Login			: damian 
Password		: $2a$07$O039xkKSDHXXAAow./djsswkw7j2nxcv9b8 
UID			: 1001 (virftp) 
GID			: 1001 (virftp) 
Directory		: /srv/home/damian/./ 
Full name		: 
Download bandwidth	: 0 kb (unlimited) 
Upload   bandwidth	: 0 kb (unlimited) 
Max files		: 0 (unlimited) 
Max size		: 0 Mb (unlimited) 
Ratio			: 0:0 (unlimited:unlimited) 
Allowed local  IPs	: 
Denied  local  IPs	: 
Allowed client IPs	: 
Time restrictions	: 0000-0000 (unlimited) 
Max sim sessions	: 0 (unlimited)

Figure 4.1: The user “damian” profile.

Once the download limit has been set you should connect to your FTP server and download a test file, if all has gone well the user should not be able to download faster than 10Kpbs.

Setting upload limit

We are now going to limit the user “damian” to 10Kbps, similar to what we have done with the download speed. The command we are going to use is “pure-pw” along with the “usermod” argument as shown in Figure 4.2.

linux-1reo:~ # pure-pw usermod damian -T 10 -m

Figure 4.2: Limiting the user “damian” to upload 10Kbps.

Once the upload limit has been set you can view the effect by using the “pure-pw” command with the “show” argument as shown in Figure 4.1.

IP Restrictions

Restricting access based on IP addresses is very simple. The qualifier that is used to block IP addresses is “-R” followed by the IP address as shown in Figure 5.

linux-1reo:~# pure-pw usermod damian -R 192.168.0.2 -m

Figure 5: Denying access to 192.168.0.2.

The example shown in Figure 5 will deny access to the host 192.168.0.2 trying to login as the user “damian” even if the user enters the correct password they will be denied access.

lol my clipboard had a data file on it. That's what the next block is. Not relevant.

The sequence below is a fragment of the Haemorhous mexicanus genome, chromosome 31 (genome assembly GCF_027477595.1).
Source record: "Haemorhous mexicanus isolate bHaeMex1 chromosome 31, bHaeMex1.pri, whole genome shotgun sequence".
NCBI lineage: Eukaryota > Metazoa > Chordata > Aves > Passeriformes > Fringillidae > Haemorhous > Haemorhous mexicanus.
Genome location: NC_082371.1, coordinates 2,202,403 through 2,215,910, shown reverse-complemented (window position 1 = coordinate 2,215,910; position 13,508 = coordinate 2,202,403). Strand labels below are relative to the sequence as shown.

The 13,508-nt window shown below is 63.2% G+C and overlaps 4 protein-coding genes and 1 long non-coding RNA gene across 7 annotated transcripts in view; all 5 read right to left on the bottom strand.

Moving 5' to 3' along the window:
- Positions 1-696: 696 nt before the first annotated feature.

Time restrictions

Setting time restrictions is very easy with Pure-FTP. The time notation that Pure-FTP uses is 24 hour, so to allow the user “damian” to access the FTP server between 1PM and 5PM you would enter the time as follows “1300-1700″ as shown in Figure 6.

linux-1reo:~ # pure-pw usermod damian -z 1300-1700 -m

Figure 6: Restricting the user “damian” to access the FTP service between 1PM – 5PM.

Pure-FTP administration

The Pure-FTP daemon provides a utility called: “pure-ftpwho” which allows you to see what activities are happening on your FTP server such as; who is logged in, what they are doing, were they are connecting from. Figure 7 shows the output of the “pure-ftpwho” command.

linux-1reo:~ # pure-ftpwho
+---------+-------------+---------------+------------+------------------+
|  PID    |    Login    |    For/Spd    |    What    |     File/IP      |
+---------+-------------+---------------+------------+------------------+

Figure 7: Checking the status of your FTP server.

When dealing with virtual users you may also find you want to reset certain fields such as download/upload limits, time restrictions and any of the other fields. The way you set set the values is by supplying two quotes (”) with the qualifier as shown in Figure 7.1.

linux-1reo:~ # pure-pw usermod damian -R '' -m
linux-1reo:~ # pure-pw usermod damian -t '' -m

Figure 7.1: Resetting field values.

The two commands shown in Figure 7.1 reset the “Denied clients IPs” and “Download bandwidth” fields.

Final Thoughts

The Pure-FTP daemon has shown that it is very powerful and very feature rich allowing administrators to easily manage their users and apply strict policy. I would also recommend visiting the Pure-FTP website [1] as they provide guides on setting Pure-FTP up with MySQL and PostgreSQL.

Reference

[1] http://www.pureftpd.org/project/pure-ftpd

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Categories: SUSE Linux Enterprise Server, Technical Solutions

Disclaimer: As with everything else at SUSE Conversations, this content is definitely not supported by SUSE (so don't even think of calling Support if you try something and it blows up).  It was contributed by a community member and is published "as is." It seems to have worked for at least one person, and might work for you. But please be sure to test, test, test before you do anything drastic with it.